Who is audited and what does it involve? 

All LPA accredited producers – from large scale operators to hobby farmers – may be audited. Subjects for audits are selected at random from the database of LPA accredited producers. Approximately 2,000 audits are conducted each year. 

Producers selected for audits will receive an LPA Audit Notification Pack containing information to help prepare for the audit. They are then contacted by an auditor to organise a time for the auditor to conduct the audit.

During the audit, the auditor will check how records are maintained and how food safety, biosecurity and animal welfare management is being carried out. The auditor may accompany the producer on an inspection of property facilities relating to food safety. Parts of the farm that have been identified as contaminated with persistent chemicals may also be visited to review the management systems implemented at these locations.

Qualified auditors from AUS-MEAT conduct the on-farm audits for LPA. 

Why does LPA need audits?

On-farm audits are conducted each year to ensure the management systems introduced by livestock producers are complying with LPA rules and standards. They act as a check of Australia’s red meat integrity system.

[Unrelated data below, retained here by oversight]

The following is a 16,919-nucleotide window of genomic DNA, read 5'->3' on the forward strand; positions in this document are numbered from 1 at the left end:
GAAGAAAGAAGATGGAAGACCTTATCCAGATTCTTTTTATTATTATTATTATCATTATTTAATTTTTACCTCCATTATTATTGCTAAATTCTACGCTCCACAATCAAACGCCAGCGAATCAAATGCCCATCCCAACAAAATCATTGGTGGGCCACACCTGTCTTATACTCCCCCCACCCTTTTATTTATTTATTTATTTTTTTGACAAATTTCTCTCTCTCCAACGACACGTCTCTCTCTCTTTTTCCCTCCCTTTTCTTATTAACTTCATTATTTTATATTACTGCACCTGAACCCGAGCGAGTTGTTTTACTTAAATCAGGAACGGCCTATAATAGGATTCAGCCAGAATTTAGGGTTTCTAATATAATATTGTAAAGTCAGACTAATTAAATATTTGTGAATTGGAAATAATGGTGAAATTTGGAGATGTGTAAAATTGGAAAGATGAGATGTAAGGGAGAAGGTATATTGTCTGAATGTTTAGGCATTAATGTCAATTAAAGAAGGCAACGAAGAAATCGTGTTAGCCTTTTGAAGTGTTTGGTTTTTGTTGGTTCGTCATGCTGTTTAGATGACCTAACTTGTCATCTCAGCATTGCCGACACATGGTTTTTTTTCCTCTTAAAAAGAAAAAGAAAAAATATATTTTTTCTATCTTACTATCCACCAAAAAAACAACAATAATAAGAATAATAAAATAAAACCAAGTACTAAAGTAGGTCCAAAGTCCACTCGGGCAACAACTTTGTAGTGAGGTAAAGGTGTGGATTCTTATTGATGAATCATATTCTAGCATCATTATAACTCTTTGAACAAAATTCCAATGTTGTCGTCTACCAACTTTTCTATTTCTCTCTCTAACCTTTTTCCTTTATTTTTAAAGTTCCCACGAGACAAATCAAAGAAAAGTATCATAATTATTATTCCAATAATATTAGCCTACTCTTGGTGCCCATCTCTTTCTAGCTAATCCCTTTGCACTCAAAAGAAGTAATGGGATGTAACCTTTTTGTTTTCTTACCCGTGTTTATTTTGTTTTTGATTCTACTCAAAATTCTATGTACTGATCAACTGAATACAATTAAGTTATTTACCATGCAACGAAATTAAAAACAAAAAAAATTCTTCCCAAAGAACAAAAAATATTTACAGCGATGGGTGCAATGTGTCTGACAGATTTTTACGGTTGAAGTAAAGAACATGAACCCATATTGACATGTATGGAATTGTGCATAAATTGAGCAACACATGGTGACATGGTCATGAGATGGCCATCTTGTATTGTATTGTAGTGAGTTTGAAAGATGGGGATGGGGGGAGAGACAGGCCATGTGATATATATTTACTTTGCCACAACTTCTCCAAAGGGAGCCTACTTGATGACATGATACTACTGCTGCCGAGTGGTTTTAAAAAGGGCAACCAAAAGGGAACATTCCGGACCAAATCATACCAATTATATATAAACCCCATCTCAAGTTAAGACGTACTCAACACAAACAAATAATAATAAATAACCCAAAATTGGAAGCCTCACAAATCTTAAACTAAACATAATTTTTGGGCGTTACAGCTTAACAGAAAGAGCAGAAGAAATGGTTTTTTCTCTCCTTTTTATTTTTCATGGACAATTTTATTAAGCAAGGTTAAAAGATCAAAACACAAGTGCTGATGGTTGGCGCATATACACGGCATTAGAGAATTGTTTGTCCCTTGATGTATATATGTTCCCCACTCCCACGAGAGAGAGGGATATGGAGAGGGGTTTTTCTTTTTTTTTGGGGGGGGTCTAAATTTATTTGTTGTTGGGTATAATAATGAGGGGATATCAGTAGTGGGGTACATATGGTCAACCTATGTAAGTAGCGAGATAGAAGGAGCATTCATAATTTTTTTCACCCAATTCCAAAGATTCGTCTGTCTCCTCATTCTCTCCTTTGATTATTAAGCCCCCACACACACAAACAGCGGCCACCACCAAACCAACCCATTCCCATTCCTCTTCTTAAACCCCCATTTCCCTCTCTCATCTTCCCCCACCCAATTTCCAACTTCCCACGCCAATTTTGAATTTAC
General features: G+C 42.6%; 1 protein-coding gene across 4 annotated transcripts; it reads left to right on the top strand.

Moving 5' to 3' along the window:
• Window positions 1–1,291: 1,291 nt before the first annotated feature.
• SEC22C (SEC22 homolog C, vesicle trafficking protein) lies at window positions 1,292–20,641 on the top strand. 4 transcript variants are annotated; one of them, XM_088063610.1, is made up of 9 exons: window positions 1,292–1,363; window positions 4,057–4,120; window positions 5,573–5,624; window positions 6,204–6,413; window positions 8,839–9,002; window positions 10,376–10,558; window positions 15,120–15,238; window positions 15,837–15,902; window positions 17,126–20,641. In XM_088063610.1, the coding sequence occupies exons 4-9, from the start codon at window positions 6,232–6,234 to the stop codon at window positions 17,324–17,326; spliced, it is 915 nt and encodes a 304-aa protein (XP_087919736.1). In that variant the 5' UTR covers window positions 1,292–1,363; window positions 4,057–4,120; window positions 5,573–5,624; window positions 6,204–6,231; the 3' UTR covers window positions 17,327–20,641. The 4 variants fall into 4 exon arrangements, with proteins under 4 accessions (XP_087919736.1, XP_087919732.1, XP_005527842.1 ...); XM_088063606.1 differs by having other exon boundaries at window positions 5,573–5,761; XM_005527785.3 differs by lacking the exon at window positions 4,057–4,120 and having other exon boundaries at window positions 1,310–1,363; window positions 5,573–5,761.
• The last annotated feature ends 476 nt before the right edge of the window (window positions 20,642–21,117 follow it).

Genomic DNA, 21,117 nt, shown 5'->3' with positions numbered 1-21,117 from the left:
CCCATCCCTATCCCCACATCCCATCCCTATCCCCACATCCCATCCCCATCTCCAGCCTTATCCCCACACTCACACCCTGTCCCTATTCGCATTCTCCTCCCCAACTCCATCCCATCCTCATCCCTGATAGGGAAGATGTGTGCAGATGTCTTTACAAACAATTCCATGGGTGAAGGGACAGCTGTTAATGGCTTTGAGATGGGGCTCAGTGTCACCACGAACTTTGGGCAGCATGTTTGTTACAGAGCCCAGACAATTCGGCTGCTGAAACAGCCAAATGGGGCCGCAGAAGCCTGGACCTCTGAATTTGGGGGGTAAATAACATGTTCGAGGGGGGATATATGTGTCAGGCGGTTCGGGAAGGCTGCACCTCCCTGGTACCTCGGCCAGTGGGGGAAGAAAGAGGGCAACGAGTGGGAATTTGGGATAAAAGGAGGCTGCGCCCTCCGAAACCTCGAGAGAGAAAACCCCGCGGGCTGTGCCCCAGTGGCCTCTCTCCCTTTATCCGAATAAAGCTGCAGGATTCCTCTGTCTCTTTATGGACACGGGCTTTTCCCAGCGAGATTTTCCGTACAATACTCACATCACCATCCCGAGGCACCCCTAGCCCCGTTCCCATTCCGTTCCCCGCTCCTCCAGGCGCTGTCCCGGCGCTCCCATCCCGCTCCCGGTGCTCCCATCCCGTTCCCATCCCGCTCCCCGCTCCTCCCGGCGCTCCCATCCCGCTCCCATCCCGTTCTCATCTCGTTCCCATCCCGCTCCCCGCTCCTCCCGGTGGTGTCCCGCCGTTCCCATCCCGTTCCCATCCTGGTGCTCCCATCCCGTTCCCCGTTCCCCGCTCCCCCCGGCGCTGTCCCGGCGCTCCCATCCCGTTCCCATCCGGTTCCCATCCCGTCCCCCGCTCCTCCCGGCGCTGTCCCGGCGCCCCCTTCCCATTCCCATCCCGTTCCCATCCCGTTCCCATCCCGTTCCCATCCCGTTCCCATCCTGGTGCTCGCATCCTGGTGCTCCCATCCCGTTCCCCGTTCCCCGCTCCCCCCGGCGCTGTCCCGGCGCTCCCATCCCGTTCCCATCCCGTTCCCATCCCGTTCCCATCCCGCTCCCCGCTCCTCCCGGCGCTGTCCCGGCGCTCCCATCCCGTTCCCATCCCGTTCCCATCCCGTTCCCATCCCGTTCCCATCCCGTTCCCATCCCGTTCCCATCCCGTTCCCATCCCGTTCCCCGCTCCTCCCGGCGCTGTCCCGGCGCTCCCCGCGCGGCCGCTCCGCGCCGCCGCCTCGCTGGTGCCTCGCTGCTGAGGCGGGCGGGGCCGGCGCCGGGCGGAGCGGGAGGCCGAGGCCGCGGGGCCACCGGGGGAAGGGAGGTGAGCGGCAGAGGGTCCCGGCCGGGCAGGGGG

How to prepare for an audit  

Producers should review on-farm practices against the audit checklist  included in the LPA Audit Notification Pack to ensure their operation is up to date. This will help identify any areas that may need attention before the audit, ensuring the process is as smooth as possible.


Where LPA audits have been scheduled in the flood affected regions, LPA auditors will work with producers to reschedule these audits to an appropriate time in the future.

Producers will be audited after the water subsides. 

No. It is a condition of accreditation that LPA producers agree to participate in the audit process. Refusal to participate may result in LPA accreditation being withdrawn. 

If the issue is minor, the auditor may record an ‘observation’ which means that the producer should consider taking action to improve the relevant practice.

If the issue is more significant, the auditor may raise a ‘corrective action request’ which means that the producer needs to do something to ensure compliance with LPA requirements. This action will be followed up.

Failure to address problems identified may lead to a producer losing their accreditation. Where a critical issue is identified, producers can be suspended immediately.

Tools & Resources